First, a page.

I’m not a big proponent of PT for the rTSA, since conservatism is the route I go. And if the patient does receive PT, it HAS to be slow, easy and the patient must listen carefully to the therapist – so, we’d need to all be on the same page. I have my patients perform the Anterior Deltoid Exercises for Patients with Massive Rotator Cuff Tears 5 times a day (the reference for that is below). Yet, I know other excellent surgeons are more aggressive. Boudreau et al 2007, JOSPT (which is not research, but a Clinical Commentary) is much more aggressive than I choose to be at this point, and there are surgeons who go that route.  But, give me some evidence, and I’m happy to reconsider — I may do some research on the rehab myself!

For four weeks post-op, Mr. G. wore an abduction splint (image above), even at night.  After 4 weeks in the splint, here is the resting position of his arm (image below).  At 6 weeks post op, his arm had naturally dropped to < 10 degrees of abduction.

physical therapy continuing education shoulder deltoid shortening

Now, as a member of American Shoulder and Elbow Surgeons myself, I see a huge difference in rehab opinions even among this specialized group of orthopaedic surgeons.  However, in my simple opinion, I’d still like to do some work on Mr. G.’s scapular stabilization.  So, once again, armed with literature, Dr. Itamura and I are scheduled to meet the end of this month.  We will discuss scapular mechanics, the effect of lack of scapular stabilization (Dr. Jacquelin Perry calls it a ‘floating scapula’) on the axis of rotation (and how that may affect the longevity of the prosthesis as well as the success of the outcomes), the probable fact that Mr. G. has been using his anterior deltoid (hence ‘retraining’) in place of his rotator cuff for years (thus some questionability about the ‘anterior deltoid’ retraining as seen in www.readingshoulderunit.com) and the potential for precise, practical, low risk scapular exercises for Mr. G. – and all folks receiving a rTSA.  Dr. Itamura and I may actually do some research on this since I suspect Mr. G. is not alone – that most rTSA candidates have been ‘re-educating’ their deltoids for awhile and I’d hypothesize that a large percentage of these patients have a ‘floating scapula’ (i.e. not enough scapular stabilization to allow for precision in the axis of rotation with humeral motion.)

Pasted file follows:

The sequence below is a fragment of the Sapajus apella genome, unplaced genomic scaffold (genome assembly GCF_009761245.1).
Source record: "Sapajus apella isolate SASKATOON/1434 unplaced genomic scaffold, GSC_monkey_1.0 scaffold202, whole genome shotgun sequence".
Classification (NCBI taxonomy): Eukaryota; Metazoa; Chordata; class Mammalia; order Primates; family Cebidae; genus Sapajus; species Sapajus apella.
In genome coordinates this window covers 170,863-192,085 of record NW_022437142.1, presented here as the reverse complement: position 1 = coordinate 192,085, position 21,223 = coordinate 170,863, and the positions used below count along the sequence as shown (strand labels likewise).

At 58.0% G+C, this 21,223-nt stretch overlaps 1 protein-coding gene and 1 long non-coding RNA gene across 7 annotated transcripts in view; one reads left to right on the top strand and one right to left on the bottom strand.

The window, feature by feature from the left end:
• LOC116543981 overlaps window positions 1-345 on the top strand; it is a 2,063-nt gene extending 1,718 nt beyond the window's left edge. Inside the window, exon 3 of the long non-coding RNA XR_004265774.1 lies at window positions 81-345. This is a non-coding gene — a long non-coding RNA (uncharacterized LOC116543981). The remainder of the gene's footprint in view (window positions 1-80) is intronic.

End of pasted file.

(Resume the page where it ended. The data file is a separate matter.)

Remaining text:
So, we will see where that goes!

Here are some articles available for you regarding the rTSA. Unfortunately, there is very limited evidence based information out there (probably because the procedure is relatively new – it was performed in Europe for about 20 years before it was approved by the FDA in the United States). These articles are available for free as part of the physical therapy continuing education resources at EDUCATA’s library. You will need to log in, but membership is free too.

  1. Consequences of scapular anatomy for reversed total shoulder arthroplasty
    By: Middernacht B, De Roo PJ, Van Maele G, De Wilde LF.
    Clin Orthop Relat Res. 2008 Jun;466(6):1410-8.
  2. Contribution of the reverse endoprosthesis to glenohumeral kinematics